Such, in outline, is our author's train of inculcations on this subject. It is needless to say that we utterly reject the whole representation as unmitigated error. Independently of all definite metaphysical, or even theological objections to it, how can it receive the rational complacency of any unsophistica ted mind?—how can it be regarded otherwise than as a hideous doctrinal perversity, alike revolting to common sense, and oppressive to the heart; a generator of scepticism; a fosterer of impenitence; a theological Calaban,

"Which any print of goodness will not take,
Being capable of all ill!"

Obviously our author was far from unconscious of its odi

ous aspect and baneful influence, even while developing it; for he forthwith sets himself, with all his skill, at the vain endeavor to show that "it leaves all the motives and all the influences of human activity precisely where it found them." His success in this endeavor, we will submit to the judgment of our readers by and by. Suffice it to say here, that, if his endeavor is successful, it proves just this, and nothing more, that the doctrine, which he has labored so strenuously to establish, is of no practical value whatever! An illustrious defence of such a dogma!

But let us summarily canvass this important matter. If, then, the will is free-if moral agents determine their own choices, universally, whatever may be the kind, combination, or amount of motives which prompt them to choose-if at the moment, they are about to make any given decision, good or evil, they are able, in precisely the same circumstances, to make a contrary one, then, the doctrine of absolute and unconditional predestination, together with all its logical results, is utterly false and utterly pernicious. Every proof, therefore, of the freedom of the will is a legitimate antagonism to this view of predestination. That the will is free, is attested by consciousness; by the intuitions of reason that freedom can be the only ground of the possibility of virtue or sin, of requisitions or prohibitions, of praise or blame, of rewards or punishments, of the conception of moral government; by all the absurdities and abysses of confusion and delusion involved in, and emanating from the doctrine of necessity, and by the entire current of Scriptural inculcations when rightly comprehended and rightly interpreted. A formidable phalanx this, to be encountered and routed by the goblin error paraded in our author's pages, with such support as stale assumptions and oft-exposed absurdities, arrayed in flaunting rhetoric, can give it! Is the testimony of consciousness a lie? Are the intuitions of reason inane illusions? Is mind identical, in nature and laws, with unintelligent, unconscious matter?— Is virtue the same in kind with the operations of the material creation?—a chimera, as conceived of by mankind, elaborated and eliminated in the play of a mechanism somewhat more mystic and delicate than that which is supposed to operate in nature around us, but controlled and wielded, as it is, by the might of an irresistible and eternal compulsion?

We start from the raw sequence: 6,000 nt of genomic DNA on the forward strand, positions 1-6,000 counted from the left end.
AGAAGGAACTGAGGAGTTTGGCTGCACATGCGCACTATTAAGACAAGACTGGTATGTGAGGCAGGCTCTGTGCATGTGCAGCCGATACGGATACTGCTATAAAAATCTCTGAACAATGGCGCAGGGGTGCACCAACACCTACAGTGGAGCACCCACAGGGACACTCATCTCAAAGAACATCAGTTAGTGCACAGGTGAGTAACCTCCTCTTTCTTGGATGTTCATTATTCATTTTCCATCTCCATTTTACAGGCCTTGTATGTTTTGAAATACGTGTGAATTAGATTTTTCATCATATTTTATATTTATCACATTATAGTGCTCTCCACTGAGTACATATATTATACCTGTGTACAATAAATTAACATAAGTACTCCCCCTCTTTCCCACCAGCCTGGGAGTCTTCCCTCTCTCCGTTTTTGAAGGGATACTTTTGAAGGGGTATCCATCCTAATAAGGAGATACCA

"Of this be sure,

Where freedom is not, there no virtue is:
If there be none, this world is all a cheat,